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NEWTON HARDWARE & IMPLEMENT COMPANY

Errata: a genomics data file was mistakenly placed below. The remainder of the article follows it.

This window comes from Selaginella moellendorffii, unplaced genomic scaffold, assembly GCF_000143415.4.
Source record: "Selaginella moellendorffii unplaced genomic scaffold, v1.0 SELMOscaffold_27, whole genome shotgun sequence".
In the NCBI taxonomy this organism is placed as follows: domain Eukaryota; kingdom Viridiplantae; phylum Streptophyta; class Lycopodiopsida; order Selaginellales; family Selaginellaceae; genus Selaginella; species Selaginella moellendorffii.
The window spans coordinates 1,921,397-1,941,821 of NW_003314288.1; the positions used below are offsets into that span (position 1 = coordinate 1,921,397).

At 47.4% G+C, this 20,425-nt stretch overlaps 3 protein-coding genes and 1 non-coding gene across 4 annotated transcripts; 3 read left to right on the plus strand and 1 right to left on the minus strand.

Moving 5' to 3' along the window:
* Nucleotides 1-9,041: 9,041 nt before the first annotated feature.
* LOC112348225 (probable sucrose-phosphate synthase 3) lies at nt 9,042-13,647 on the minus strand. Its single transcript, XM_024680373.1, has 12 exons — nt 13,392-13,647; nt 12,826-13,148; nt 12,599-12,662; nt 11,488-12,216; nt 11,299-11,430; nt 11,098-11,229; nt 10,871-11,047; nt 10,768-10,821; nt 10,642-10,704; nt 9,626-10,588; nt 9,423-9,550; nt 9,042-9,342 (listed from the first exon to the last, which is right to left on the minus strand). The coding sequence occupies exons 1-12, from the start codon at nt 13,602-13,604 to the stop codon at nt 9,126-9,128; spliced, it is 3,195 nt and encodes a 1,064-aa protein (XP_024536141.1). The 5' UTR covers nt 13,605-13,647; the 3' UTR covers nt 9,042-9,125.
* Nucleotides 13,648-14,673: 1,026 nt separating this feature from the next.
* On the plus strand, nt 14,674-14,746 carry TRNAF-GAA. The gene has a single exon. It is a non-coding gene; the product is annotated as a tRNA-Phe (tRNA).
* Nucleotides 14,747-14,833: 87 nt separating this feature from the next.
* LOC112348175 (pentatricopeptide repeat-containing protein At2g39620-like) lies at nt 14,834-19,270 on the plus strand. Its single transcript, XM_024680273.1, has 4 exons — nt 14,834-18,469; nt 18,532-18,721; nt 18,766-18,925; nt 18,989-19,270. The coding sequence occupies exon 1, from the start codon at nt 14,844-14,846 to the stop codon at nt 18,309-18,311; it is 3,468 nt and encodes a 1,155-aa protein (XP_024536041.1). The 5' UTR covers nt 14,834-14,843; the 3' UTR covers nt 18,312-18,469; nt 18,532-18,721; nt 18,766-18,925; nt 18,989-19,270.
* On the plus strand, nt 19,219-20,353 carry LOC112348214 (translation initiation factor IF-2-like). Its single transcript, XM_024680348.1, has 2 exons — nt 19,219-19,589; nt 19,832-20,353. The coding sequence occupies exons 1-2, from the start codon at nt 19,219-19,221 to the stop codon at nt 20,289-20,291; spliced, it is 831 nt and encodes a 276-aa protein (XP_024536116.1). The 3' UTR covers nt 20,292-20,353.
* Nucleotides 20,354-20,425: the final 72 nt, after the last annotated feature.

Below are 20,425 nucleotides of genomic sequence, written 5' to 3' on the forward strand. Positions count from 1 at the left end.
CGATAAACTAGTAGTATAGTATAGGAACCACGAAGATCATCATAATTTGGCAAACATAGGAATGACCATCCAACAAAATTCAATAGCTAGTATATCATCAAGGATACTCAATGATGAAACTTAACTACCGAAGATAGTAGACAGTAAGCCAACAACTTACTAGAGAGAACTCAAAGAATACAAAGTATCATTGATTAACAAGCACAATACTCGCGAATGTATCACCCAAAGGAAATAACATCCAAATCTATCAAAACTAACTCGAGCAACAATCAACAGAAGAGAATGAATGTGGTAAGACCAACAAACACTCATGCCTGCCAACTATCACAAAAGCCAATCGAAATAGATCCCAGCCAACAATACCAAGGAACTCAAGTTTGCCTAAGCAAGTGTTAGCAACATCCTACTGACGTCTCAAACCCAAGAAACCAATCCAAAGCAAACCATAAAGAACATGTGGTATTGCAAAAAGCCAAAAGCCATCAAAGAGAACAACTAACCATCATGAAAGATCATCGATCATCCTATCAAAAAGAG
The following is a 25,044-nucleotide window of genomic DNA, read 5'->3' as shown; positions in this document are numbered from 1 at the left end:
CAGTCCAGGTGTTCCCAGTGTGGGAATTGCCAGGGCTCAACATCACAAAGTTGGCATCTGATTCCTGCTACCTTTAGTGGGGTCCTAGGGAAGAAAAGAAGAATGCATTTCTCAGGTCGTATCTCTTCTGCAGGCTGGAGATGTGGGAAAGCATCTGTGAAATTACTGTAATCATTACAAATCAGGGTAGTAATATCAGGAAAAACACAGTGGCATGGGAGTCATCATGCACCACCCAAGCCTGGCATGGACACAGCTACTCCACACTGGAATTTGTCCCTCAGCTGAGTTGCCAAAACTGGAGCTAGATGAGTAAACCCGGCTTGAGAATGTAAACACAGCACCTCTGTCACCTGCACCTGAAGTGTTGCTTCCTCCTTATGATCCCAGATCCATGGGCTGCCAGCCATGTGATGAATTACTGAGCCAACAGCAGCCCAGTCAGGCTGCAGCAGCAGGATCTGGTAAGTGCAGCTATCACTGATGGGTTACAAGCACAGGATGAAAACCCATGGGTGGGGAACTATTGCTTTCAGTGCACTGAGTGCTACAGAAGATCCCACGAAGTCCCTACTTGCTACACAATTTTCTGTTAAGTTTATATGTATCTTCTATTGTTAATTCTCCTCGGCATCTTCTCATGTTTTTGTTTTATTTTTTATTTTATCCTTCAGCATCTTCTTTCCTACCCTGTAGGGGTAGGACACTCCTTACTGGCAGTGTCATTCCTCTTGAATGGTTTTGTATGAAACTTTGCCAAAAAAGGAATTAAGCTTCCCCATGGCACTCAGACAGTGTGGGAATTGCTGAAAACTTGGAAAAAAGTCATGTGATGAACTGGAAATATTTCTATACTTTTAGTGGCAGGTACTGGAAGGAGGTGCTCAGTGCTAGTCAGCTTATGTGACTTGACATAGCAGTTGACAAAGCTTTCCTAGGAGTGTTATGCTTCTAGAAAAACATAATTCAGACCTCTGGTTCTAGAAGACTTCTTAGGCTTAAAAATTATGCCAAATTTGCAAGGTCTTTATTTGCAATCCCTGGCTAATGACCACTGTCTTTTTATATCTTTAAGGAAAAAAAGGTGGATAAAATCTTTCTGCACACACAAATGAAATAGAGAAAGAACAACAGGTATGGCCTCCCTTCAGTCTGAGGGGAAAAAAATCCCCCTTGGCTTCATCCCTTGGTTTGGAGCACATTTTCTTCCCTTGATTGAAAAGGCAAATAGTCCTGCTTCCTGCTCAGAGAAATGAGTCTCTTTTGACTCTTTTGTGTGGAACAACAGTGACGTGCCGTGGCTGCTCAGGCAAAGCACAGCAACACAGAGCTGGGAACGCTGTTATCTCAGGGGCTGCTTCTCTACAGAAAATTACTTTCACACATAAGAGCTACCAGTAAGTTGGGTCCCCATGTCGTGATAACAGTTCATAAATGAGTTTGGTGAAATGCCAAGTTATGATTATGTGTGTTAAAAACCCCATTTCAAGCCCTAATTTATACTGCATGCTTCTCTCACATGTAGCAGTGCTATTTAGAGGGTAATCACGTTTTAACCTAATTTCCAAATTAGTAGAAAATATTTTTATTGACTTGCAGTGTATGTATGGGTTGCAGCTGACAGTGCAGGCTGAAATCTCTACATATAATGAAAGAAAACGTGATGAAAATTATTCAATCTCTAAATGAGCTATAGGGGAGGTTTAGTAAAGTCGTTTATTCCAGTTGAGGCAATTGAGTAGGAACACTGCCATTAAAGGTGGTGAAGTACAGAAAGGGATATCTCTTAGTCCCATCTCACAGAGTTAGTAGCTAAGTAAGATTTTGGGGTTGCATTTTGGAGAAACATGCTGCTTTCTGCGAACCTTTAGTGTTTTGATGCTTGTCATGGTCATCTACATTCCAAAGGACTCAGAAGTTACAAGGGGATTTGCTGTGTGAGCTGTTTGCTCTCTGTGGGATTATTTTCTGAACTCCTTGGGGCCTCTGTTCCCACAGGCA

We have faith in the people from whom we buy, confidence in the people to whom we sell, and a firm belief in the advancem ent of our community We will receive this week a car load of the well known THOMPSON MOUNTAIN BUGGIES and will offer them for sale at prices never before equaled in Musselshell valley The Roundup Record A. W. EISELEIN, Editor and Pub. Entered as second class matter June 5, 190S, at the post office at Roundup, Montana, under the Act. of March 3, 1879. Published every Friday at Uoundup, Montana. SUBSCRIPTION RATES. Per year, $2.00, strictly in advance; 92.50 if not so paid. FRIDAY, JUNE 14, 1912. ♦ RYEGATE NEWS + ♦♦♦♦♦*♦♦♦♦++♦+♦♦*♦ (Ryegate Reporter) The good roads meeting held Sat urday in Rim Rock hall and called at the instance of the Public Service committee was well represented by the farmers of the south and north country. There are a number of miles of road, both south and nortb, leading into Ryegate which must be put in better condition before the grain can be brought over them this talk This was discussed pro and con by the farmers and it was finally de cided that the only way to accomplish this was to subscribe either money or labor and have the work done under the direction of a committee which should include the two supervisors of the two districts effected. Commis i sloner Jenizen was at the meeting and said that he thought that the commis- ; •loners would appropriate a like L -^Amount so this will make enough, funds to put the main roads, at least, j] in fairly good condition. The follow-. ing committee were appointed to have | Charge of the work and the dividing j up of the funds where most needed, j U L. W. Loy, Harry Henton, W. C. Jeni- a zen, H. J. Baker and M. W iltse, the ! j, two latter being road supervisors. j 0 The Montana Elevator company . he sent a crew ot men here Friday and . the) have commenced work on the, compan) s elevator at Rvegate. This will be a modern building and will be patterned after the number of eleva- of __ which the company are building ; M along the Milwaukee line. l - The closing exercises of the Rye- j f gate public schools Friday night marked the first real milestone in the I The I event of education in this city big hall was filled to a comfortable limit by the parents, friends and others who came to see what would _ be produced by the youth of Ryegate. If theÿ had any thoughts that it would be a small affair they must have car ried home with them a gross feeling of disappointment. Work on the super structure of the Black elevator has begun; the grain shed that served for the purpose of storing grain last fall has beep re moved. The concrete foundation was put in last fall so that the building shows progress from the start. ••♦♦****♦♦♦♦*♦**♦♦ + MUSSELSHELL NEWS * ♦♦♦♦♦+♦♦♦♦♦+♦♦♦+♦♦ (Musselshell Advocate) W. A. Hostetler came down from Flatwillow Monday, bringing with him Lester Bogges, a lad about 12 years old, who, while playing with a cherry pit about a month ago, slipped it in bis ear. Dr. Haverfield succeeded in removing the pit which had got quite firmly fast clear back against the ear drum, and notwithstanding the singu lar accident, the boy's hearing was not impaired, neither had the pit given him any serious trouble. The only excuse the boy gave for putting the pit in his ear was that he came from Missouri. John R. Cooley left yesterday for Portland. Oregon, on a business trip that will consume several days' time, and while absent will attend a meet ing of the stockholders and directors of the American Cashier company, in which he is quite heavily interested financially with other Montana capi talists and is also a director in the company. The American Cashier company is a new concern, composed mostly of western men who will manufacture a newly patented cash changing and registering device that It is claimed will surpass in accuracy and the expediting of business sim plicity anything heretofore put on the market. The company has just com a plëted an immense' factory and office building at Portland and the meeting there next week is the first general gathering of the men who are inter ested in the company. Lady farmers are not altogether the | exception in Montana, although few I perhaps bold both the reins and guide | the plow. While many women are j today filling positions more adapted I to men, few would undertake the task, with apparent pleasure, to drive a 4 horse breaking team. Dut such how ever is the exception in this locality, Mrs. Cora Hassen, whose husband is an invalid, has taken the initiative, j Site is breaking up their farm and de claros she enjoys the work. She has already made a good start and is suc ceeding with admirable skill. In fact few men in this section are better teamsters or making greater progress at developing a farm. Hats off gen tlemen to the lady farmer. ♦♦♦♦♦♦♦♦♦♦♦♦♦♦♦♦♦♦ * LAVINA NEWS. + * ***************** (Lavina Independent! An enthusiastic crowd assembled at Tammany hall, last Wednesday even ing to take definate action regarding to ♦ the celebration which will be pulled off|$ i Lavina, July 4th, and if every thing is carried out as proposed at this meet ing, the people in this section of the country will be treated to a celebration that will eclipse anything ever at tempted in this part of the country. L. H. Box of the Lavina Investment company surprised his many friends here by returning from his eastern trip Thursday morning with a bride. Mr. Box was married last Saturday, June 1, to Miss May Hurd, one of the popular young ladies of Stoughton, Wis. The wedding occurred at the bride's home in that city, after which ^ happy couple left for Chicago on L short wedding trip, returning to Lavina where they will make their j] 0me ; n the handsome new residence which Mr. Box has just completed, p or the past two weeks, three trac tion plow rigs have been busy tearing U p 80( j on the southeast bench, and a t the rate they are going, it will be j, u t a short time before the thousands 0 f acres j n that neighborhood will he all under cultivation, Deputy State Veterinarian, A. H. çheney of Miles City, has been in town the past two days making final test8 on H on. D w . glayton's string of horse8 . The entlre 24 head was M ypn thp test last night ami this - morn i ng a il but two showed the ef f ec t S( their temperature rising in some eases as high as five degrees above norma , A two-year-old colt was killed this morning, and a post-mortem at a of ternoon and the other 10 will be given the teBt this evening, showed every trace of glanders. Four teen of the horses were shot this af William Buckley, the contractor of Roundup, has a force of men at work fixing up the road south of town, and is doing a splendid job. Mr. Buckley also built two new bridges on Coulee creek, one on the Belmont road and the other on the Billings road. Both these bridges are strong durable and handsome, and even though the county commissioners are strongly opposed to the expenditure of a few dollars for improvements outside of the Roundup vicinity, it Is gratifying to know that Mr. Buckley and his foreman, Ray Hager, are doing a piece of work that is Indeed a credit to any community. - - Mr. and Mrs'. Harry Orant, daughter Goldie, and Mr. and Mrs. Evan Lee and son Robert, made a business trip to the Emory country Monday, in Mr. Grant's auto. They had the pleasure of seeing some extra fine farming country, and the new town of Emory, while yet in short dresses, has the earmarks and all the indications of developing into a prosperous town. The party took dinner at the home of ♦ to old as ♦ Mr. and Mrs. Elmer Dorrell, who own ! a a fine improved farm about six miles north of Emory. Mr. Dorrell has about i 65 acres in crop and plenty of stock, machinery, etc., and will no doubt soon be numbered among the prosperous ranchers of that community. j ***************** * PINE GROVE NEWS * '♦♦♦♦♦♦♦♦♦♦♦♦♦♦♦♦♦ (Special Correspondence.) Mrs. St. Germain and Miss Hardy are at Forest Grove visiting. Clifford White spent Sunday with his parents. Mrs. Birdie Woodcock was at Whea ton a few days last week. Rev. Mosby held services at Middle Bencli school house Friday evening. A. W. Eiselein of Roundup and Mi s j Rachael Johnstone of Pine Grove j were married Wednesday, June 5, at, the home of John Elliot. After par-; Making of a wedding dinner served by j | the bride's mother, the young couple, I accompanied by Mr. and Mrs. L. R., | Carroll of Roundup autced to the El j liot ranch where they found the Epis I ..opal minister from Roundup await ing them, lie performed the cere mony after which a dainty lunch was served by Mrs. Elliot. They then au toed to Roundup where they took the evening train for a few weeks' so j jouru in eastern cities. Mr. Gee is very sick at the Jimer field ranch. R. Weed and Ray Shifflett went to Roundup after a load of supplies last Friday. The people of Pine Grove are going to have a Fourth of July picnic near the Block cabin. G. A. Woodcock is at Lewistown taking in the sights. G. E. Shifflett and Ralph Dicker son went down to Glendale Friday to work with a steam plow. ♦♦♦♦♦♦♦♦♦♦♦♦♦♦♦♦♦ ♦ BURGOYNE NOTES + off|$ + + + + + + + + + + + + + 4,4 + + (Special Correspondence) Maude Unger is spending the week at her brother's, Fred Firehammer, who lives near Ryegate. Grace Fitch of Roundup is spending a few weeks' vacation in Burgoyne. Frank Eickert was in Ryegate Sun day where he was to join the ball team in a game against Shawmut. The game was postponed on account of the rain. George Unger received news last week of the death of his father in Grand Rapids. Mich. He was a sol dier of the Civil war and had been an invalid for several years. Thotnuti Fitch went to Hedgesville last Monday. .rw Kellie Saunders is working in Rye gate, doing carpenter work on the elevator. ♦ THOMPSON'S FLAT ♦ ****************** Sherman Britton will soon go east to make a two weeks' visit at his old home. Bernard C. Hjelle made final com mutation proof last Monday. Jerry Brayman and Oscar Olson went in as witnesses. : ^ Roseoè Jones is assisting Hôriîtl' Johnson this week digging a well. Lee Cockrell's brother is here mak ing him a visit. He will stay till fall. E. S. Nichols has an Indian Runner duck that laid two eggs in one day. Miss Selma Peterson has returned from Roundup and is living on her homestead again. Tom Freohlich is hauling lumber from the Johnston mill for his new house. . ♦♦♦♦♦♦♦♦♦♦♦+++♦♦* ♦ THOMPSON'S FLAT ♦ ♦♦♦♦♦♦♦♦♦♦♦♦♦♦♦♦♦♦ Miss Selma Peterson is working *n Roundup. Arthur Smirl is doing some break ing for Mr. Mullen. Miss Eva Hunt made a round trip the city last week with Fred Bicksler. j.i*— Roscoe Jone$ and Homer Johnson curbed Mf. Jones' well with rock the past week. . ____ Joe Roscoe Is building a new barn. Miss Selma Peterson is having her place fenced. Oscar Olson is doing the work. Arthur Smirl has been on the sick list for a couple of weeks. The Ashbridge "professionals'' will be in shape to challenge anything that comes along in the shape of a baseball team. Mrs. E. L. Nicols had the misfortune ♦ of A to crack a couple of ribs. < ;iu?ed by ! a chair that she was standing on tip ping with her. i The whooping cough has kept a number of children out o: school in district No. 2 this spring, Mrs. Mario Bicksler and son took j dinner with Mr. and Mrs. E. L. Nich ols last Sunday. ! j j j I * See JESSE for your H;*i! Insurance. ♦♦♦♦♦♦♦♦♦♦♦♦++♦♦♦♦ * KLEIN NEWS ♦ (Special Correspondent) George Glover and sen left Thurs day for their home in Pittsburg. Kas. James Lambie and Adam Wilson have gone to Manitoba. Canada. The Misses Parkinson and Grant of s j Roundup were Klein callers last week, j Walter (.ore has moved his fantil) at, to the homestead, Mrs. P. D. Ferry and Margaret left by j «unday evening for se'-eral months' visit with relatives at «primUi-'d. Ill R., Tlte St. Paul Frnl compan;. 's claim lier in th' I J j j j • ! : I interest of Johnny Lacey's case. G. A. Bailey has moved into House No. 9. Mr. and Mrs. Allen of Dietz, Wyo., are visiting their daughters, Mesdames Spanogle and Cammock. Heinie Fletcher and Jack Bever have been on the sick list this week. Mike Banks received his motorcycle this week. Mike hopes to see some of the country now. H. G. Drennen, district president of the U. M. \V. of A., and Thomas Burke, operators' commissioner, were here Wednesday settling a few griev ancs at the mine. The first baseball team will play the Boston Bloomer girls on the local diamond Saturday afternoon. Game called at 4:00 o'clock. be I ♦*♦♦*♦*♦++++*+♦♦♦ ♦ CHURCH ANNOUNCEMENTS ♦ +++♦♦+++++++++++++ CONGREGATIONAL CHURCH. Rev. LaRoy A. Lippitt, Pastor Sunday school, 10:00 a. m.; subject, "Christ Witness to John the Baptist." Children's day exercises in place of morning service at 11:00 a. m. Even ing service at 8:00 o'clock. Adult bible class Wednesday evening at 8:00 o'clock; the subject will be "The Use of Intoxicants as Related to Christ ianity." Rev. Pope, who failed to get here laBt Sunday, says he will try again to be with us Sunday morning. A cordial invitation is extended to all newcomers to attend any and all of these meetings. FIR8T METHODIST CHURCH. Rev. G. Edward Hutt, Pastor. Sunday school 10:00 a. m.; lesson, "Christ Witness to John the Baptist." Morning service, 11:00 a. m. The in stallation of the Epworth League offi cers will take the place of the regular' evening service at 8:00 o'clock. The public is cordially invited to this ser vice. The leaguers and church mem >ers are especially urged to be present. Children's day will be observed one week from Sunday. Prayer meeting Thursday, 8:00 p. m. Good attend ance and increased interest was mani fest last week. " - The Junior Patrol of Boy Scouts went for a tramp to their camp in the hills south of town last Wednes day afternoon. Some Indian bread roots were discovered and each had a taste though the roots are not in their most palatable condition at this time of year. » CARD OF THANKS. We sincerely wish to thank our friends for the many kindnesses shown us in our late sorrow, the death of Abram Jones. MRS. ABRAM JONES. RICHARD JONES. JOHN T. JONES. A PREMONITION OF DEATH. - — - ______ »8 ~ (Contributed,) Abram Jones, Who lo«i his life by drowning in the Musselshell river near Gage on the 23d of last month, as recorded in these columns, re marked to his wife a few days before his death that he did not believe he would live much longer for the words of an old Welsh hymn constantly came to his mind, and he found him self constantly humming it involun tarily. The following is a free trans lation of the verse: I must forsake the dwelling In which I live today, ! Must bid farewell' to scenes of earth j And leave this house of clay. All sin shall be remitted, j And 1 from guilt be free: j I sing as 1 remember I The glorious victory. the PUBLICITY MEN CONVENE. Toledo. O.. June 13.—Central divi sion. Associated Advertising clubs of America, convened here today with scores of prominent publicity experts in attendance. The entire country °ast of the Mississippi and north of the Ohio is represented in the conven I tion, which will extend through to J morrow. Among rim speakers will be j T m. Harvey W. Wiley, fermer chie j nfiprcDt of *he government: John Pa j .- e t. h««' 1 of tv«. Bureau cf America' • fir RÎV.1 n°CVfi r ! Priemen e? p«trn president rf »hi : vo-p-rc! ';~o jn<i'n r* .'dv-'rtisin* I -t.-hr r »1'fn'iy b l-t meaM-s in Pal'a* Texas. 'hvr. Brs-d WM ! '• rf d~ r I famed as an author and publicist, will be the toastmaster at the annual ban quet. Herbert N. Casson, of New York, editor, author and financial au thority, is also on the list of speakers. I BASEBALL] ♦♦♦♦♦♦♦♦♦♦♦♦♦♦♦♦»♦♦»» »I YESTERDAY'S BASEBALL GAMES YALE LOSES TO PRINCETON Outhit and outrun by Princeton to day, who held her errors down to three, Yale lost the first big college game of the season at New York by the score of 10 to 6. A large crowd witnessed the game the ladies nearly outnumbering the men. The score: R H E Yale .................. e 10 5 Princeton .............io 16 3 Hartwell, Dyer, C.ile, Scott; Brown, Brumett and Slerrett. NATIONAL LEAGUE. At Brooklyn. Kelly. At New York. R H E New York ............. 3 10 2 Chicago ............... 2 6 1 Mathewson and Meyers; Cheney and Archer. . . R H E 0 7 2 5 12 1 O'Toole and FINE WATCH REPAIRING Can Only Be Done By Experts £ CHEAP WATCH REPAIRING CAN BE DONE BY ALMOST ANYONE HAVING A PAIR OF TWEEZERS AND A SCREW DRIVER. With us you pay one price and the work is done to your satisfac tion. With the cheap workman you pay his price and then pay us to remedy his mistakes. You waste your money, you injure your watch and you spoil your temper. Dean & Skeie Jewelers Roundup, Montana VS 4s*' 1 \1 m \ : FT Ü cf the hard '.v rk comrccted with tr.e old *»vay of handling the hay crop and then consider how easily and quickly jt can be done when you use modern tools it is certain that you will begin to inquire about sweep rakes and stackers. INTERNATIONAL SWEEP RAKES are made in various styles to meet every requirement. The best woodstock, thoroughly selected and seasoned, is used in their construction. They are correctly designed and exceptionally durable. They are easy to operate and e. sv on the horses. Call and examine them. I h H. E. MARSHALL R H E .11 13 2 .10 14 2 and Graham; At Boston. R H E Boston ................ 6 10 0 St. Louis .............. 4 9 2 Tyler and Gowdy; Harmon, Geyer, Steele and Bliss. At Philadelphia. Philadelphia ...........11 Cincinnati .............10 Brennan, Alexander anc Benton, Keefe and McLean. AMERICAN LEAGUE. At 8t. Louie. St. Louis-New York, rain. At Detroit. R H E Detroit ................ 3 9 1 Philadelphia ...........4 9 1 Works and Onslow; Plank and Egan. At Cleveland. R H E Cleveland ............. 3 7 3 Washington ........... 6 13 1 George, Blanding and Livingston; Groome and Henry. NORTHWESTERN LEAGUE At 8pokane. R H E Portland . ............. 5 Spokane Tonneson and Harris; Cadreau, De vogt. At Seattle. ... ^ j Seattle-Vancouver, rain. At Tacoma. Victoria-Tacoma, rain.